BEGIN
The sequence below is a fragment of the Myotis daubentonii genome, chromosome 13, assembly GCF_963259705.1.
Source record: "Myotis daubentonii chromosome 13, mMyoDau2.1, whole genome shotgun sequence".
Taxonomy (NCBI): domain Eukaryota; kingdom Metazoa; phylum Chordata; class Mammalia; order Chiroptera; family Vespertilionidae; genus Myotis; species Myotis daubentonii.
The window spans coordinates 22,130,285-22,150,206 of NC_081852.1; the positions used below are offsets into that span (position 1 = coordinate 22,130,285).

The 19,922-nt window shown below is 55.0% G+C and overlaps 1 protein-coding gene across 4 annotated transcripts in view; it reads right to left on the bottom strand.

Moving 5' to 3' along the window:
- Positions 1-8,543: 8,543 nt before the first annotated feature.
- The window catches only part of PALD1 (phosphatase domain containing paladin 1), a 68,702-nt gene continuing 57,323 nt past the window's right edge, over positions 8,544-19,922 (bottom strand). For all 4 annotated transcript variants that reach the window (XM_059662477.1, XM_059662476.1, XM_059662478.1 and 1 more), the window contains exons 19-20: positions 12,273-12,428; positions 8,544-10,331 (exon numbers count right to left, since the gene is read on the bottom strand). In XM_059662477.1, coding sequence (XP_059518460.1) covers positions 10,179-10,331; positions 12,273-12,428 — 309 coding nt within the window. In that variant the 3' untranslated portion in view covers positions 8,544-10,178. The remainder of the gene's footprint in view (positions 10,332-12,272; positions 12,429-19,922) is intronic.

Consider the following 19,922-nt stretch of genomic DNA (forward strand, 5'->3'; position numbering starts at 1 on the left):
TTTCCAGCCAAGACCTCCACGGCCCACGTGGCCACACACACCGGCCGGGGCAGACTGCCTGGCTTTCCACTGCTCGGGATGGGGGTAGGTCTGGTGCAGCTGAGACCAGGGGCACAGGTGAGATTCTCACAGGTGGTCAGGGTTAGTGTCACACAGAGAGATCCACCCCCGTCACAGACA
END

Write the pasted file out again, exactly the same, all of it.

The sequence below is a fragment of the Myotis daubentonii genome, chromosome 13, assembly GCF_963259705.1.
Source record: "Myotis daubentonii chromosome 13, mMyoDau2.1, whole genome shotgun sequence".
Taxonomy (NCBI): domain Eukaryota; kingdom Metazoa; phylum Chordata; class Mammalia; order Chiroptera; family Vespertilionidae; genus Myotis; species Myotis daubentonii.
The window spans coordinates 22,130,285-22,150,206 of NC_081852.1; the positions used below are offsets into that span (position 1 = coordinate 22,130,285).

The 19,922-nt window shown below is 55.0% G+C and overlaps 1 protein-coding gene across 4 annotated transcripts in view; it reads right to left on the bottom strand.

Moving 5' to 3' along the window:
- Positions 1-8,543: 8,543 nt before the first annotated feature.
- The window catches only part of PALD1 (phosphatase domain containing paladin 1), a 68,702-nt gene continuing 57,323 nt past the window's right edge, over positions 8,544-19,922 (bottom strand). For all 4 annotated transcript variants that reach the window (XM_059662477.1, XM_059662476.1, XM_059662478.1 and 1 more), the window contains exons 19-20: positions 12,273-12,428; positions 8,544-10,331 (exon numbers count right to left, since the gene is read on the bottom strand). In XM_059662477.1, coding sequence (XP_059518460.1) covers positions 10,179-10,331; positions 12,273-12,428 — 309 coding nt within the window. In that variant the 3' untranslated portion in view covers positions 8,544-10,178. The remainder of the gene's footprint in view (positions 10,332-12,272; positions 12,429-19,922) is intronic.

Consider the following 19,922-nt stretch of genomic DNA (forward strand, 5'->3'; position numbering starts at 1 on the left):
TTTCCAGCCAAGACCTCCACGGCCCACGTGGCCACACACACCGGCCGGGGCAGACTGCCTGGCTTTCCACTGCTCGGGATGGGGGTAGGTCTGGTGCAGCTGAGACCAGGGGCACAGGTGAGATTCTCACAGGTGGTCAGGGTTAGTGTCACACAGAGAGATCCACCCCCGTCACAGACA